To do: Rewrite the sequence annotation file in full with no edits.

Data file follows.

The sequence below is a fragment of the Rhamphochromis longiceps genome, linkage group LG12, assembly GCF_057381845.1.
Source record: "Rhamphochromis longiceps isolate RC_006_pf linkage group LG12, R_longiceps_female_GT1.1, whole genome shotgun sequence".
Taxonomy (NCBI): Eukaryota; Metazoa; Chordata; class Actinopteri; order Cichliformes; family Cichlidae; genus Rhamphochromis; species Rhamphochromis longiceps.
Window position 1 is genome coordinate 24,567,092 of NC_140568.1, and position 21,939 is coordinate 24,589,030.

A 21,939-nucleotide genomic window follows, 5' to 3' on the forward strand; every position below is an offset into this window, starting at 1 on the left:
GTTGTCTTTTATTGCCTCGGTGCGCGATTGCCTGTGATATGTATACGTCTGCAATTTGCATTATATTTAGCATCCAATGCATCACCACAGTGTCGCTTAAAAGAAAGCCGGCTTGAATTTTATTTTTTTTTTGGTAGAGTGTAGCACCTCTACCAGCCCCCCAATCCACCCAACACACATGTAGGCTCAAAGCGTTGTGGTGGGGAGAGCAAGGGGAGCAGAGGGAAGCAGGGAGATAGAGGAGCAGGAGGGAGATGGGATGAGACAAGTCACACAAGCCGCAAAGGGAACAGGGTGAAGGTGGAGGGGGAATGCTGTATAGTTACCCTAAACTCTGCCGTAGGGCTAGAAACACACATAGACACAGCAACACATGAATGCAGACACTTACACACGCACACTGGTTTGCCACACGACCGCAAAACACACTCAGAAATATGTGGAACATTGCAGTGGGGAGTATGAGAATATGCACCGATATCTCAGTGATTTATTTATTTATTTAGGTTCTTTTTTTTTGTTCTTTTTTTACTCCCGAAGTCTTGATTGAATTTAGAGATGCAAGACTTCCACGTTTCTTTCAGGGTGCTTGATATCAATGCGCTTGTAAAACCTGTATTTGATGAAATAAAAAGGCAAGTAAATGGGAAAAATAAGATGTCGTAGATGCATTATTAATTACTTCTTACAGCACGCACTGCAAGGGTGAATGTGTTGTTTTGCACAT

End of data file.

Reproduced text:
The sequence below is a fragment of the Rhamphochromis longiceps genome, linkage group LG12, assembly GCF_057381845.1.
Source record: "Rhamphochromis longiceps isolate RC_006_pf linkage group LG12, R_longiceps_female_GT1.1, whole genome shotgun sequence".
Taxonomy (NCBI): Eukaryota; Metazoa; Chordata; class Actinopteri; order Cichliformes; family Cichlidae; genus Rhamphochromis; species Rhamphochromis longiceps.
Window position 1 is genome coordinate 24,567,092 of NC_140568.1, and position 21,939 is coordinate 24,589,030.

A 21,939-nucleotide genomic window follows, 5' to 3' on the forward strand; every position below is an offset into this window, starting at 1 on the left:
GTTGTCTTTTATTGCCTCGGTGCGCGATTGCCTGTGATATGTATACGTCTGCAATTTGCATTATATTTAGCATCCAATGCATCACCACAGTGTCGCTTAAAAGAAAGCCGGCTTGAATTTTATTTTTTTTTTGGTAGAGTGTAGCACCTCTACCAGCCCCCCAATCCACCCAACACACATGTAGGCTCAAAGCGTTGTGGTGGGGAGAGCAAGGGGAGCAGAGGGAAGCAGGGAGATAGAGGAGCAGGAGGGAGATGGGATGAGACAAGTCACACAAGCCGCAAAGGGAACAGGGTGAAGGTGGAGGGGGAATGCTGTATAGTTACCCTAAACTCTGCCGTAGGGCTAGAAACACACATAGACACAGCAACACATGAATGCAGACACTTACACACGCACACTGGTTTGCCACACGACCGCAAAACACACTCAGAAATATGTGGAACATTGCAGTGGGGAGTATGAGAATATGCACCGATATCTCAGTGATTTATTTATTTATTTAGGTTCTTTTTTTTTGTTCTTTTTTTACTCCCGAAGTCTTGATTGAATTTAGAGATGCAAGACTTCCACGTTTCTTTCAGGGTGCTTGATATCAATGCGCTTGTAAAACCTGTATTTGATGAAATAAAAAGGCAAGTAAATGGGAAAAATAAGATGTCGTAGATGCATTATTAATTACTTCTTACAGCACGCACTGCAAGGGTGAATGTGTTGTTTTGCACAT